5 Questions to Ask When Evaluating TPRM Technology Providers

March 7th, 2024 Daniel Philemon Reading Time: 5 minutes
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“A smooth sea never made a skilled sailor.” – Franklin Roosevelt.

As a consultant in the risk and compliance arena, I am familiar with the difficult waters that compliance professionals navigate.  Whether it’s a new cyberattack, a natural disaster, or a worldwide pandemic, compliance professionals must be prepared to handle the tidal waves that could potentially ‘rock the boat.’

Creating and Maturing a TPRM Program with Value

More often than not, technology is at the forefront of successful compliance programs, especially third-party risk management (TPRM) programs. Over my seasons in the compliance technology industry, I have gleaned various commonalities when discussing future state risk and compliance programs with professionals. It is always clear that everyone has the need to mature and the ability to scale into something measurable and impactful.

This idea of maturing/scaling isn’t a foreign topic. The dream of growth, being better, blossoming into something of value, makes all people similar regardless of whether we are talking about TPRM programs or doing sudokus. The unfortunate truth is that creating and maturing a TPRM program isn’t an easy endeavor. The broader GRC industry has accumulated so many buzzwords, market leader trends, influencers with opinions, experts with advice, that the whole idea of “growth” is getting harder to define.

My appeal with this article is to focus on five questions that, when considered, can help in evaluating TPRM technologies.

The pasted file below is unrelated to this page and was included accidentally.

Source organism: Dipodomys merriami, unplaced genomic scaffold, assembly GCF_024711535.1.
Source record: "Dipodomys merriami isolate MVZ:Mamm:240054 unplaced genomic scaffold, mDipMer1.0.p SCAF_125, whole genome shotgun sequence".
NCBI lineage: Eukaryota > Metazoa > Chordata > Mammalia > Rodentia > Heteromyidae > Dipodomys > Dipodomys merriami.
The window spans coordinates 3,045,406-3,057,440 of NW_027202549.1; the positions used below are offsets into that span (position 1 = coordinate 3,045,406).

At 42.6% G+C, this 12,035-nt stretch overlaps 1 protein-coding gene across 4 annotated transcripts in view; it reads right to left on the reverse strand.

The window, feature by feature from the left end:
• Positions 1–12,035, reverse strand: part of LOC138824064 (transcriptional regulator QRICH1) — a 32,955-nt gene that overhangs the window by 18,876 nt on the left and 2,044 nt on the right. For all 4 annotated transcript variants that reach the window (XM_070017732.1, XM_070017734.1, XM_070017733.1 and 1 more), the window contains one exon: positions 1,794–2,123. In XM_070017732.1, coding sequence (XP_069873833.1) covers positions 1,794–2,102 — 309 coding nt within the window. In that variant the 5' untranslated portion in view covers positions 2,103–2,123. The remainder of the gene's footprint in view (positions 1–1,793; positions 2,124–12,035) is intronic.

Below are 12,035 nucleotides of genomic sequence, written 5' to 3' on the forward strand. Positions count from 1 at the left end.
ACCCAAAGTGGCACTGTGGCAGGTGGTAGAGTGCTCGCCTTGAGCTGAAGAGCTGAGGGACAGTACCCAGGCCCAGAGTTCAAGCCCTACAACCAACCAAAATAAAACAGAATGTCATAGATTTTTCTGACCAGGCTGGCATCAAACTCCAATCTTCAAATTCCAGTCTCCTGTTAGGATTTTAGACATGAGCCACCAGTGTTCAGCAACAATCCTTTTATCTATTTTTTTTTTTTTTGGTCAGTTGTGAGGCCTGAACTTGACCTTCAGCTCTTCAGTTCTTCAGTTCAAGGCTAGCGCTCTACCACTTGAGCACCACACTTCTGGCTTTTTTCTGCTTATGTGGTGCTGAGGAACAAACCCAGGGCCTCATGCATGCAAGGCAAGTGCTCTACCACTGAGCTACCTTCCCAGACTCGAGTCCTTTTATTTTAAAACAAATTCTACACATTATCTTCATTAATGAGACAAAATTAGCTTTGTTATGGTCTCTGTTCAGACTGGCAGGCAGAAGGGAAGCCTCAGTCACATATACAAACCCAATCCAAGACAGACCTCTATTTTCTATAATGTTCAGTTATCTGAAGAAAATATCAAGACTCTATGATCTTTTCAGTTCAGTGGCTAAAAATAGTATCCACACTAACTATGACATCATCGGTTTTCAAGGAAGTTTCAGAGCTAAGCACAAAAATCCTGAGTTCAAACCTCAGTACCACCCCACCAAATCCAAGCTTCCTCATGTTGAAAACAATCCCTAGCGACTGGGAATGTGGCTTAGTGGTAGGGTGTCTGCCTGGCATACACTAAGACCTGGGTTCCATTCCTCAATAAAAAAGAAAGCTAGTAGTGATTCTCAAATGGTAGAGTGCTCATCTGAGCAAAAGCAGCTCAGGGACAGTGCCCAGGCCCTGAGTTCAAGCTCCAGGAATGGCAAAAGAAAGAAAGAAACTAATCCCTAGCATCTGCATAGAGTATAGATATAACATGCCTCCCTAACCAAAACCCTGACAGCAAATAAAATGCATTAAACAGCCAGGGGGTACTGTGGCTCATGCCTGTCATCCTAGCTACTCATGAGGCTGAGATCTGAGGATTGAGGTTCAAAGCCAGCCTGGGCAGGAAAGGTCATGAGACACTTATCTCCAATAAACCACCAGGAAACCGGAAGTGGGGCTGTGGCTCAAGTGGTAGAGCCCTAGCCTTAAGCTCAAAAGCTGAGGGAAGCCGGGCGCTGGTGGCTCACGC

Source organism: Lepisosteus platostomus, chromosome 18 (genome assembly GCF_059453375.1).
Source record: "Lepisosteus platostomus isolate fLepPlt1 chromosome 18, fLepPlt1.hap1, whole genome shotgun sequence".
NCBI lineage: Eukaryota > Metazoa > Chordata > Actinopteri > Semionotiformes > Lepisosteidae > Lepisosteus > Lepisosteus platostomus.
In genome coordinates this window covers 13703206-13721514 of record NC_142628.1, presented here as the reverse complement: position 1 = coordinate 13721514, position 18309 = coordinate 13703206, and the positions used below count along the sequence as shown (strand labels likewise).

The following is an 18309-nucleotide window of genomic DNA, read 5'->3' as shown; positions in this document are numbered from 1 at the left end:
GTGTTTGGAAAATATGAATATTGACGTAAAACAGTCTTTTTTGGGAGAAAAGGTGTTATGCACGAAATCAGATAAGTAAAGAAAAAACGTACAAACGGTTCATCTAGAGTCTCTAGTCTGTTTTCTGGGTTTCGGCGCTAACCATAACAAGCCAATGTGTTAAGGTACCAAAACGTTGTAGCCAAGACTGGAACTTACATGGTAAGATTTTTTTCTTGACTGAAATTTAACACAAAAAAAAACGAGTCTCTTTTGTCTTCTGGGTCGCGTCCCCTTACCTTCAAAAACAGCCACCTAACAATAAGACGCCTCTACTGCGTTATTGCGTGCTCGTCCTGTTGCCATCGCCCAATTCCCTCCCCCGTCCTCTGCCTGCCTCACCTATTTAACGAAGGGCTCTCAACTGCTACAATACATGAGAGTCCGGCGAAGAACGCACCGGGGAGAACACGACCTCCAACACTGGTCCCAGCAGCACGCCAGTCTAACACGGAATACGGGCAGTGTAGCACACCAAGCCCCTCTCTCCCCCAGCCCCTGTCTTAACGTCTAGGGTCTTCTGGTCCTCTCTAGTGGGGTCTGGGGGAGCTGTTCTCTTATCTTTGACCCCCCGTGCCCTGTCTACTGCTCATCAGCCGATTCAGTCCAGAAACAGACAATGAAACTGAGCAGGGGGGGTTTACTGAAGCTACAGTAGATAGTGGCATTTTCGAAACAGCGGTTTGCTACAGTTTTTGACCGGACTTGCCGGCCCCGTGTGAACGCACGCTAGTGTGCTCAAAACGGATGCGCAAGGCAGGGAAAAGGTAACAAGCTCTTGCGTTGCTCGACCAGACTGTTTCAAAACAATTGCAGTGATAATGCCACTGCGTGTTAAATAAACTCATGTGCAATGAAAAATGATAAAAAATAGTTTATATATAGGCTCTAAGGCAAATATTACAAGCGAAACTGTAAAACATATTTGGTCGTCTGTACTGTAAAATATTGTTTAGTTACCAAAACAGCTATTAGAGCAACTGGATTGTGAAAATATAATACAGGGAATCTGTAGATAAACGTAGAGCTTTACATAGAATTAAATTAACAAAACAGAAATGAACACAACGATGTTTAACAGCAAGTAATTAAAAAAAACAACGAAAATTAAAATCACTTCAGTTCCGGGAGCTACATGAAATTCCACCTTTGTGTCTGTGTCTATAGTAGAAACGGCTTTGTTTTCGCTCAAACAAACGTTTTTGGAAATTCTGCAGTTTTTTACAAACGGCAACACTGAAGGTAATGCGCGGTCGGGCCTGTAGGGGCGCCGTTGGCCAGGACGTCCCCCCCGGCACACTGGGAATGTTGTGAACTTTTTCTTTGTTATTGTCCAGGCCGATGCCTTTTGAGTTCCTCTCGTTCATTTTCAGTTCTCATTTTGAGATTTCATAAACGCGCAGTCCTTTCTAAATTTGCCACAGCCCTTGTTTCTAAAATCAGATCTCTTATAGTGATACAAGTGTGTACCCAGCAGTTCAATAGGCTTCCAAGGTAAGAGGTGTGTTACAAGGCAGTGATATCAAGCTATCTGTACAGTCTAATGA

Can the TPRM technology align with your organization’s brand? 

The idea of starting a contractual relationship with a third party is just like any relationship. Each party must learn each other’s antics, how each other functions, and most importantly, be comfortable with each other. The way to create comfort with third parties starts with showing ‘ownership’ of processes.  TPRM programs require interactions with third-party contacts in which technology can act as a helpful medium to collect and gather needed details through online portal websites, digital questionnaires, and email communications.

As a third-party contact prepares to provide an organization with sensitive information like business structure details, banking information, diversity statuses, tax information, and potentially risk-specific data (e.g., infosec, data privacy, ESG, ABAC, etc.), doubt and concern about the legitimacy of the submission portal, emails, and/or questionnaires requested for completion shouldn’t come up in the process.

A fully-branded submission portal with an organization’s name in the URL, background imagery reflective of the organization’s culture, color schemes aligned with the organization’s palette, and up-to-date logos/icons speak volumes about program ownership and reduces doubt and concern about providing sensitive information to the organization.